What's Harvard's David Armitage up to in his new book on civil wars?

Historians in the News

If you live in a developed country, you are among those enjoying the “Long Peace,” a period marked by the absence of large scale interstate war since the end of 1945. It is the longest period of such calm in modern history. During this same time period, however, the world’s pockets of conflict have moved away from the frontiers and turned, instead, inward. 

“The Long Peace stands under a dark shadow—the shadow of civil war,” writes Harvard historian and Weatherhead Center Faculty Associate David Armitage, whose new book, Civil Wars: A History in Ideas tracks the evolution of human understanding of civil war over two millennia.

“The 300 years between 1648 and 1945 constituted an era of war between states; the last sixty years appear to be an age of war within states,” he writes. Since 1989, the world has seen an average of twenty intrastate wars going on at any given time. Intrigued, Armitage sought out a definitive book on civil war, perhaps a counterpart to Hannah Arendt’s On Revolution from the 1960s. But he came up short. So, he embarked on the “less studied past” and decided to write a book himself. What he uncovered was 2000 years’ worth of philosophers, military leaders, lawyers, poets, and historians struggling mightily to understand exactly what is a civil war.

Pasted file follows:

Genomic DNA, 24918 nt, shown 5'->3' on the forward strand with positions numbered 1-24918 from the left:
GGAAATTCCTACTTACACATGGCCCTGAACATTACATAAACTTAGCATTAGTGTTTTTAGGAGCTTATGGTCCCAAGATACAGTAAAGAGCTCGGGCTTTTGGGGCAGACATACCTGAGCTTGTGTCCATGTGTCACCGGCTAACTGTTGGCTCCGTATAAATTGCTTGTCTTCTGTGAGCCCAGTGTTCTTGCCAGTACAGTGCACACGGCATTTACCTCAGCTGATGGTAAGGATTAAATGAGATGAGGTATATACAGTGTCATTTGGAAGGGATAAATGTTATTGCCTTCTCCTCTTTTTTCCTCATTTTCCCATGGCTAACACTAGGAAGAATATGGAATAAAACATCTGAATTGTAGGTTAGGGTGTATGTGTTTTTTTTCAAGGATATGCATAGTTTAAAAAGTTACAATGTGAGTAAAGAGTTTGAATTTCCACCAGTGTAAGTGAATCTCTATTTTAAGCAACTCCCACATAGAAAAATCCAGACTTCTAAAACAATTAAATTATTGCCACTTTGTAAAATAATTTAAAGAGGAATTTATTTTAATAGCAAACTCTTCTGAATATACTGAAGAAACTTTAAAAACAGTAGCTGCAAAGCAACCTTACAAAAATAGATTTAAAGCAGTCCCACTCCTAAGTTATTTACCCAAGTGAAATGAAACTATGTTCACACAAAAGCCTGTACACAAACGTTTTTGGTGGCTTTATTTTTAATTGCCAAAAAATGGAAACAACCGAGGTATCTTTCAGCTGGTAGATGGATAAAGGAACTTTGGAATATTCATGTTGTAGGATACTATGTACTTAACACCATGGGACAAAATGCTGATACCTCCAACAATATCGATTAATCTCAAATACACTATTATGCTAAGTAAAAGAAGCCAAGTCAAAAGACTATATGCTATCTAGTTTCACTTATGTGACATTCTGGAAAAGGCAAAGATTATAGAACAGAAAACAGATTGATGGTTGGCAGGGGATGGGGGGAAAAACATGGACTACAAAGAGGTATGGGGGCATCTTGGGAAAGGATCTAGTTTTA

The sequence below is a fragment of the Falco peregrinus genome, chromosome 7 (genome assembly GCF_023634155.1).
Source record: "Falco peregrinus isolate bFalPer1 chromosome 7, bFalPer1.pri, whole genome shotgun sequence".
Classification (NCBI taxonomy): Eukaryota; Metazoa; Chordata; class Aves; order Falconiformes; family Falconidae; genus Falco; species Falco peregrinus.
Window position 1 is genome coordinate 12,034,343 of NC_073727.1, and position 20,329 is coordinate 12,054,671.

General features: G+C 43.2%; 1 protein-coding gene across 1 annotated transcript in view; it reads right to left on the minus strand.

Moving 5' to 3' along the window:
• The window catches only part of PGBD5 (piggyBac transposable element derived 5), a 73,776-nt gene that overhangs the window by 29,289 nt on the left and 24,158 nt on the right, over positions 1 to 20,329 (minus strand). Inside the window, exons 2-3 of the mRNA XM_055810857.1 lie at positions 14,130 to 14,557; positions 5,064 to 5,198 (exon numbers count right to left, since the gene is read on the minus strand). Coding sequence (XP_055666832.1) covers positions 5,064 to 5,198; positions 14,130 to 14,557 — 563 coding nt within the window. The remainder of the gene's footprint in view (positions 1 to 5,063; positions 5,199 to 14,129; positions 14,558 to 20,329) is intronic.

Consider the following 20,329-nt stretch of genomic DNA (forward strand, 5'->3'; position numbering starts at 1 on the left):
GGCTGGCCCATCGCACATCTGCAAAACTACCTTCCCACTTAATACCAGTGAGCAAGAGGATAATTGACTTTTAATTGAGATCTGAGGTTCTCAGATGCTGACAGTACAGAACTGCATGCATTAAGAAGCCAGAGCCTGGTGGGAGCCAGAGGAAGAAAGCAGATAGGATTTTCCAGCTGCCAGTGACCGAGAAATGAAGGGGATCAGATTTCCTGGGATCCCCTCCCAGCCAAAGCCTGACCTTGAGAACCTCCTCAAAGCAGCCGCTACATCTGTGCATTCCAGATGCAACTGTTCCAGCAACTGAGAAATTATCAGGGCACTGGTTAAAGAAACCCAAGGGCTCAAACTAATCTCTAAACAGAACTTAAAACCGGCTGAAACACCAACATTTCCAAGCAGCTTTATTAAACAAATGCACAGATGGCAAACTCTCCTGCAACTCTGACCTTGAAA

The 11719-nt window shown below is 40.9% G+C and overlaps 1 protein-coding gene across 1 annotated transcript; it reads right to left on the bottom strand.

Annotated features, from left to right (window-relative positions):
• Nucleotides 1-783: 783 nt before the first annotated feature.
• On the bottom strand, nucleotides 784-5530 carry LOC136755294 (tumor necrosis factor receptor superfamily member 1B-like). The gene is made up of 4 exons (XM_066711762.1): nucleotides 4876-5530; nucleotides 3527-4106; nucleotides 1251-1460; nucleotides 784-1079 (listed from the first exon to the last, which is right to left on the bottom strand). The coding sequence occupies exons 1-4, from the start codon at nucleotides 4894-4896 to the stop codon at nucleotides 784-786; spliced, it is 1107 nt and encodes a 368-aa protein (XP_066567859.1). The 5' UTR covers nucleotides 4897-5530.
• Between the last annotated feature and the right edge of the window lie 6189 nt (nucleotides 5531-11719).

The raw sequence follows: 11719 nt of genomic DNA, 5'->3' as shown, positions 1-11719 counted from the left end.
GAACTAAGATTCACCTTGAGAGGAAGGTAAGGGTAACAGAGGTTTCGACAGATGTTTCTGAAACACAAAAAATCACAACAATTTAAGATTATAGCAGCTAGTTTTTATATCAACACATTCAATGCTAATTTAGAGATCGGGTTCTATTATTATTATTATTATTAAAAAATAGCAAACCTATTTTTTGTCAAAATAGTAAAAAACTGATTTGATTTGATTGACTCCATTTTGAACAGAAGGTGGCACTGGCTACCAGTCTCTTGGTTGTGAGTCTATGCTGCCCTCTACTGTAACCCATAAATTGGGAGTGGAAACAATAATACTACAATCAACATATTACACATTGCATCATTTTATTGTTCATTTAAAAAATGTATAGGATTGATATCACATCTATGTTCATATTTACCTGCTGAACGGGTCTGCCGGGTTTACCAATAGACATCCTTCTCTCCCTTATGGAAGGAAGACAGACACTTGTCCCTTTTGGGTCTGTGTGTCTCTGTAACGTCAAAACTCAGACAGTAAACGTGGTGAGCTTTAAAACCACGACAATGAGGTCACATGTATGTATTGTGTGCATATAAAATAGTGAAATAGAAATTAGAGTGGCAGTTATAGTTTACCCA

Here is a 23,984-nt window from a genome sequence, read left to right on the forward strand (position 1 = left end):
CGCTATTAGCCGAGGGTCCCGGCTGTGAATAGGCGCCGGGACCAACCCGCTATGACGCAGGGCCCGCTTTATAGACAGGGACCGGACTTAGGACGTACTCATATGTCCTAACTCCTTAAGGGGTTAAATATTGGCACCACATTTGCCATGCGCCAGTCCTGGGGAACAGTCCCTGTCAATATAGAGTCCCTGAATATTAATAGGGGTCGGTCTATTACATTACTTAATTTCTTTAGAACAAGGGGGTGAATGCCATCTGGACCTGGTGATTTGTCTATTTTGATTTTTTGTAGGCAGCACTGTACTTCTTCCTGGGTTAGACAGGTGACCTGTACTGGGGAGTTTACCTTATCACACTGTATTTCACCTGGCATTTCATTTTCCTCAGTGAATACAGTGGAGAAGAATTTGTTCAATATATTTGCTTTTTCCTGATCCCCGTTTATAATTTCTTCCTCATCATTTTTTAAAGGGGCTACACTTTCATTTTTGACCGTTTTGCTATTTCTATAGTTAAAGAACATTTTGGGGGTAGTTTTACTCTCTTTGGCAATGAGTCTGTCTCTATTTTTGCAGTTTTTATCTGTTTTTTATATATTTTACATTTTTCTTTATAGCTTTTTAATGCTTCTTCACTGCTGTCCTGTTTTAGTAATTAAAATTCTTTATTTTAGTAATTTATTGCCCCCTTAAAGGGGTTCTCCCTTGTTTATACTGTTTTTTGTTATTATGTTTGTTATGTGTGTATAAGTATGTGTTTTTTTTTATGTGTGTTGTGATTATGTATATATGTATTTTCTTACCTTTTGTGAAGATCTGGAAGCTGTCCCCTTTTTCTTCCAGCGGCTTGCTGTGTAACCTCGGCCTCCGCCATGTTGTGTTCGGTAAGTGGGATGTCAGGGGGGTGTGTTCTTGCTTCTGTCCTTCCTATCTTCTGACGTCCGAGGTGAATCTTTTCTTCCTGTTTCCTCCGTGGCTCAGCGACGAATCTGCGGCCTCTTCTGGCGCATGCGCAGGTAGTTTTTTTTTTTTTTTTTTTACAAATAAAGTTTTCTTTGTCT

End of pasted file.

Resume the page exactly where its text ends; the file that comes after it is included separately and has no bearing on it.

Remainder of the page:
Somehow civil war evaded categorization. It was a calamity unto itself, unlike any other type of conflict. In the collective conscious it was thought to be the most heinous and vile kind of war.  Fighting an aggressive foreign power and defending your border can be seen as a noble goal, but waging a civil war is disgraceful, almost unspeakable, because it exposes a fissure inside a polity—a lack of control. 

“If war is said to be hell, then civil war is the worst possible form of that hell precisely because the enemies are intimate and familiar, and sometimes related,” says Armitage.

Civil wars often have common characteristics, he found. Wars within states tend to last four times longer than wars between them, and they tend to involve the world’s poorest countries.  And they recur. “The most likely legacy of a civil war is further civil war,” as economist Paul Collier puts it....

Read entire article at Harvard Epicenter

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